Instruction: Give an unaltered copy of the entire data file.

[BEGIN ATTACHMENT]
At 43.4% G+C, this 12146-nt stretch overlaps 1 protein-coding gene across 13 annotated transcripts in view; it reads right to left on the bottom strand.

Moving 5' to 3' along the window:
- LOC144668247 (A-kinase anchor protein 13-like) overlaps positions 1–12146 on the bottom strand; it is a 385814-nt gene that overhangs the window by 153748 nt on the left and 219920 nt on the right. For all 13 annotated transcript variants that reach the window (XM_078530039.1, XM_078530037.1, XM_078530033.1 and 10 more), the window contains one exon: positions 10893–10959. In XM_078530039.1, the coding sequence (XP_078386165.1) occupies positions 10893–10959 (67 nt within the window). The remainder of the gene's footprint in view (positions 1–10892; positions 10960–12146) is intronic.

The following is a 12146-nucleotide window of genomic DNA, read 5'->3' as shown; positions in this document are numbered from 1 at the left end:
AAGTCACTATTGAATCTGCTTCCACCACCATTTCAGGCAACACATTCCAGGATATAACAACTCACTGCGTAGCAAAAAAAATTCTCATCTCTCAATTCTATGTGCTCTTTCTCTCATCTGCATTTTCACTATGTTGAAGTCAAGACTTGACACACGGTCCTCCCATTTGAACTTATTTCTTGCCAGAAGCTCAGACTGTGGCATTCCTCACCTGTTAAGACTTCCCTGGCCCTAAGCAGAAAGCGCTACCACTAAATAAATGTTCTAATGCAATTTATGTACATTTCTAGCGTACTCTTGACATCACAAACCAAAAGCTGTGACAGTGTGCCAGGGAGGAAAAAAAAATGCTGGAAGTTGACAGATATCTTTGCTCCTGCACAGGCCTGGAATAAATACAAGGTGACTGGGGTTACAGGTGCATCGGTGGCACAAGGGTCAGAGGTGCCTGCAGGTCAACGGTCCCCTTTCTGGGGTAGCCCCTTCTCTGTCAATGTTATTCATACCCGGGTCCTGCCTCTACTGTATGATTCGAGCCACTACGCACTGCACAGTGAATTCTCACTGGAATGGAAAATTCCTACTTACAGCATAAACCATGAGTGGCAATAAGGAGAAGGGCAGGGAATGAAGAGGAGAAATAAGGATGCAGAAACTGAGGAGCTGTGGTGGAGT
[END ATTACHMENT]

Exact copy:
At 43.4% G+C, this 12146-nt stretch overlaps 1 protein-coding gene across 13 annotated transcripts in view; it reads right to left on the bottom strand.

Moving 5' to 3' along the window:
- LOC144668247 (A-kinase anchor protein 13-like) overlaps positions 1–12146 on the bottom strand; it is a 385814-nt gene that overhangs the window by 153748 nt on the left and 219920 nt on the right. For all 13 annotated transcript variants that reach the window (XM_078530039.1, XM_078530037.1, XM_078530033.1 and 10 more), the window contains one exon: positions 10893–10959. In XM_078530039.1, the coding sequence (XP_078386165.1) occupies positions 10893–10959 (67 nt within the window). The remainder of the gene's footprint in view (positions 1–10892; positions 10960–12146) is intronic.

The following is a 12146-nucleotide window of genomic DNA, read 5'->3' as shown; positions in this document are numbered from 1 at the left end:
AAGTCACTATTGAATCTGCTTCCACCACCATTTCAGGCAACACATTCCAGGATATAACAACTCACTGCGTAGCAAAAAAAATTCTCATCTCTCAATTCTATGTGCTCTTTCTCTCATCTGCATTTTCACTATGTTGAAGTCAAGACTTGACACACGGTCCTCCCATTTGAACTTATTTCTTGCCAGAAGCTCAGACTGTGGCATTCCTCACCTGTTAAGACTTCCCTGGCCCTAAGCAGAAAGCGCTACCACTAAATAAATGTTCTAATGCAATTTATGTACATTTCTAGCGTACTCTTGACATCACAAACCAAAAGCTGTGACAGTGTGCCAGGGAGGAAAAAAAAATGCTGGAAGTTGACAGATATCTTTGCTCCTGCACAGGCCTGGAATAAATACAAGGTGACTGGGGTTACAGGTGCATCGGTGGCACAAGGGTCAGAGGTGCCTGCAGGTCAACGGTCCCCTTTCTGGGGTAGCCCCTTCTCTGTCAATGTTATTCATACCCGGGTCCTGCCTCTACTGTATGATTCGAGCCACTACGCACTGCACAGTGAATTCTCACTGGAATGGAAAATTCCTACTTACAGCATAAACCATGAGTGGCAATAAGGAGAAGGGCAGGGAATGAAGAGGAGAAATAAGGATGCAGAAACTGAGGAGCTGTGGTGGAGT